Overjoyed at our first sunny, warm(ish) Saturday in what feels like yonks, the kid and I headed out to her beloved Wombat Bend park on the weekend. One of my favourite things about where we live is how there are parks pretty much around every other corner. We have four within easy walking distance, and another three that we drive to pretty regularly, but Wombat Bend is by far her favourite. That’s high praise given the stiff competition.


Until I thought about it, I hadn’t realised that it had literally been several months since we went to a park. Winter can do that to you – make you want to stay indoors and forget that going outside to play for hours was ever an option.


We came across this awesome new nature play space where you could build your own cubby house, and check out this beautiful specimen that I obviously didn’t build. I looked at all the twigs, branches and natural materials helpfully strewn around, and try as I might, couldn’t even figure out where to start. It was a little sad, really.


The other thing we really enjoy, besides Wombat Bend itself, is the Main Yarra Trail that runs kind of along the Yarra River, a little way from the play space. I love water, and that river is the second best thing to a beach. The trail is also great for walks/runs, bikes and spotting wild rabbits – probably one of the few “sporty” things my kid actually asks to do, if it can be considered thus.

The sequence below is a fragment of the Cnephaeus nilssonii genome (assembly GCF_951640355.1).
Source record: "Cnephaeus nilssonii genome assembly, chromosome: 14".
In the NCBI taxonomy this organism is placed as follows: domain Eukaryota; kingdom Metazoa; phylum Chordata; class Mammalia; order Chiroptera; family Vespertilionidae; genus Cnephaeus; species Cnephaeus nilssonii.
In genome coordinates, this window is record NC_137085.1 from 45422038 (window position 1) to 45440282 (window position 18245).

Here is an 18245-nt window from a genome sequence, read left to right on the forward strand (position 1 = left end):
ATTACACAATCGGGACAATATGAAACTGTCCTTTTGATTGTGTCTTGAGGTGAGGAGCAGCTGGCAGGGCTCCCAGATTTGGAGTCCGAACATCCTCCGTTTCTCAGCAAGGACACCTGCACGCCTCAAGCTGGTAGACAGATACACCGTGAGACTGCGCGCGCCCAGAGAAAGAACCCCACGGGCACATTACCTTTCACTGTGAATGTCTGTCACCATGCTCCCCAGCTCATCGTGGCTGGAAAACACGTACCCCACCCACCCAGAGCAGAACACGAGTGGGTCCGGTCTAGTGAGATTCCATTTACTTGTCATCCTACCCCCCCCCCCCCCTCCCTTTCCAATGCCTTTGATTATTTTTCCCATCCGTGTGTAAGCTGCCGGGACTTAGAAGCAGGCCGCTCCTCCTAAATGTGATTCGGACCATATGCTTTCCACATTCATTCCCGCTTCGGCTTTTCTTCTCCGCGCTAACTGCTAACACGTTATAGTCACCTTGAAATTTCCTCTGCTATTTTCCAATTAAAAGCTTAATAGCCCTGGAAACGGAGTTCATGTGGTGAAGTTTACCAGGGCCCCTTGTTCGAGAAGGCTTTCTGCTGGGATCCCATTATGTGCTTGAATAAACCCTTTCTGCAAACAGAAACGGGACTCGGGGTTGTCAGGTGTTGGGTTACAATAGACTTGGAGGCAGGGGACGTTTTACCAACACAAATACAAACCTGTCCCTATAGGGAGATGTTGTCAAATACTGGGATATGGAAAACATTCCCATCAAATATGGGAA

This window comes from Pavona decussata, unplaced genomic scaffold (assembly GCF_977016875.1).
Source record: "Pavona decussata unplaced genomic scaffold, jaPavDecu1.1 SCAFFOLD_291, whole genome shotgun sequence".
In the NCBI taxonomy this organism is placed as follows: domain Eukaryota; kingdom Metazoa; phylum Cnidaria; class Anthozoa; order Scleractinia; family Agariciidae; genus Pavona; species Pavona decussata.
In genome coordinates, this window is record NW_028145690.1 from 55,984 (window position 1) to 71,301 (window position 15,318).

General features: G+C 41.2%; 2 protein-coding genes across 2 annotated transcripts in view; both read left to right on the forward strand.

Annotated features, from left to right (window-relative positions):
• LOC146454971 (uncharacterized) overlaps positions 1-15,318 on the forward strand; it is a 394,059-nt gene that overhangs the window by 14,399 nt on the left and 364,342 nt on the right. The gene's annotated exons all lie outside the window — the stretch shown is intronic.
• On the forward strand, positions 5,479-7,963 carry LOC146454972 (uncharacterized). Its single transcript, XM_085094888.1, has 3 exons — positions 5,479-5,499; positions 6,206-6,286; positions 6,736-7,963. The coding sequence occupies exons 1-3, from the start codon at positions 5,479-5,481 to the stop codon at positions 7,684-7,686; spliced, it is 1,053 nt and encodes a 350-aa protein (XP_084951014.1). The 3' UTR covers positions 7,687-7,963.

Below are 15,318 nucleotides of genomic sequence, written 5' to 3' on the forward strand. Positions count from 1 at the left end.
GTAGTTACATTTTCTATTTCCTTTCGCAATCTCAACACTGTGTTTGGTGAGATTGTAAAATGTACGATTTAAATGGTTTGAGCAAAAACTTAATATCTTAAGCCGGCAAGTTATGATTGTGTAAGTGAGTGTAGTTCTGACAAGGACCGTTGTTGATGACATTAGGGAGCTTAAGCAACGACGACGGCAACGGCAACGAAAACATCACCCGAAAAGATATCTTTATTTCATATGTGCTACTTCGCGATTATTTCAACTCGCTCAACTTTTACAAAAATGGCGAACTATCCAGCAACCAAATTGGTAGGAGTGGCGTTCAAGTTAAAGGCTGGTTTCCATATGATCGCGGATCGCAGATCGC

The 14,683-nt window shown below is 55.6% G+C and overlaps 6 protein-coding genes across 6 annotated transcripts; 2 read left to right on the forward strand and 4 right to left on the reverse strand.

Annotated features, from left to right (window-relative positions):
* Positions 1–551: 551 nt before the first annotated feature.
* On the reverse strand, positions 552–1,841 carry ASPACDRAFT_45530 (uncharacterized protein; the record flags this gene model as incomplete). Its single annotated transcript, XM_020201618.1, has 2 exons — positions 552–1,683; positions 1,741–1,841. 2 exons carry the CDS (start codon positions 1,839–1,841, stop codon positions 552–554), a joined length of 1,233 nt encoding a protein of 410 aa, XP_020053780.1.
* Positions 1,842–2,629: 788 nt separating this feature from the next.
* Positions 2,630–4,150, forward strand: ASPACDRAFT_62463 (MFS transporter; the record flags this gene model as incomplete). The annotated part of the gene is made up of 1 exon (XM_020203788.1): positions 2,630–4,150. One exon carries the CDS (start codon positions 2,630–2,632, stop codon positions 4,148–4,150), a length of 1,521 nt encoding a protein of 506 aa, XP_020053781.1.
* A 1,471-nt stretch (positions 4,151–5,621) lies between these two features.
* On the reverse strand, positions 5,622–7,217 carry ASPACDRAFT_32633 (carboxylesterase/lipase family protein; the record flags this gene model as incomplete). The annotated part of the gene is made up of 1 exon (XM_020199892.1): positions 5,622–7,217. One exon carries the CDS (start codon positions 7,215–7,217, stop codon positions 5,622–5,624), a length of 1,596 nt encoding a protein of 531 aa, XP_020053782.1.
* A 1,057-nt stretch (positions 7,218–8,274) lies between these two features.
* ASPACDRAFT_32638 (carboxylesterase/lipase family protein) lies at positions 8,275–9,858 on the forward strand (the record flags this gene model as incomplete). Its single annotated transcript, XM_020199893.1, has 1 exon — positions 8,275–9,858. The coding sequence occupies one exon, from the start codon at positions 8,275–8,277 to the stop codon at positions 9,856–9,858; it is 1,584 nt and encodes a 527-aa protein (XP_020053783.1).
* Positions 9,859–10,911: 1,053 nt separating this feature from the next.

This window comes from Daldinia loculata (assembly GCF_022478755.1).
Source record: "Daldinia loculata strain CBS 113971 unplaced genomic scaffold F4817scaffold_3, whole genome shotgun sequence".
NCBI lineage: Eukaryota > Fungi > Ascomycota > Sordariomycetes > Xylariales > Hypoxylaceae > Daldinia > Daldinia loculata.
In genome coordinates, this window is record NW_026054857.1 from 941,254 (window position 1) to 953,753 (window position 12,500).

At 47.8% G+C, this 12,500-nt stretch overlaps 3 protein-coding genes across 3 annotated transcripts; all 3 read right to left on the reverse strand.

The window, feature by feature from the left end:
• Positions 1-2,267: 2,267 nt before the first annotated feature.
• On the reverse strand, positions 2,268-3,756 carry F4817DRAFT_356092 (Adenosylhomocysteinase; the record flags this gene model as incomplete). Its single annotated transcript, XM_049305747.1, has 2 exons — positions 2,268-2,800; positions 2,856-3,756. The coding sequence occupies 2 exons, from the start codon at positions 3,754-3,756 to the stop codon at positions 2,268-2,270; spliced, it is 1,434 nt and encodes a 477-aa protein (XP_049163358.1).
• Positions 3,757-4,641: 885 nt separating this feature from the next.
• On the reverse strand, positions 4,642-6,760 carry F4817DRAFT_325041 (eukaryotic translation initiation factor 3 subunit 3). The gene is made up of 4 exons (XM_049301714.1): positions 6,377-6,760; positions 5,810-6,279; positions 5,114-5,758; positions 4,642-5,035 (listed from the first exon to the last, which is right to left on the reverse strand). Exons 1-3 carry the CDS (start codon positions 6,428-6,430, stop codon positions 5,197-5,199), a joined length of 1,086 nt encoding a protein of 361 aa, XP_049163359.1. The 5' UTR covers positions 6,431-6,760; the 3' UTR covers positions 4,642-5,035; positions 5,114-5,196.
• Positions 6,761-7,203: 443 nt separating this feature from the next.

I’m so happy that the kid enjoys nature because I’m pretty outdoorsy myself, and I harbour not-so-secret hopes that we will one day be able to hike trails and go on long bike rides together. Also, in case you’re wondering, we did see rabbits – two of them!


• • •

I need to do better

It hit me the other night. While I was reading one of those parenting/mummy blog articles or some such. I can’t find the article now, but it was essentially about how we should treasure each moment with our kids because we never know when it’ll be the last time we… (insert mundane task here). In this particular case, it was washing her daughter’s hair.

That struck a chord. It was probably 9pm. It’s amazing how open and calm and full-of-good-intentions I am when the kid is fast asleep and the house is completely QUIET AND PEACEFUL. If I were half as good a parent when my child is asleep as when she is awake, I’d be kicking motherhood’s ass.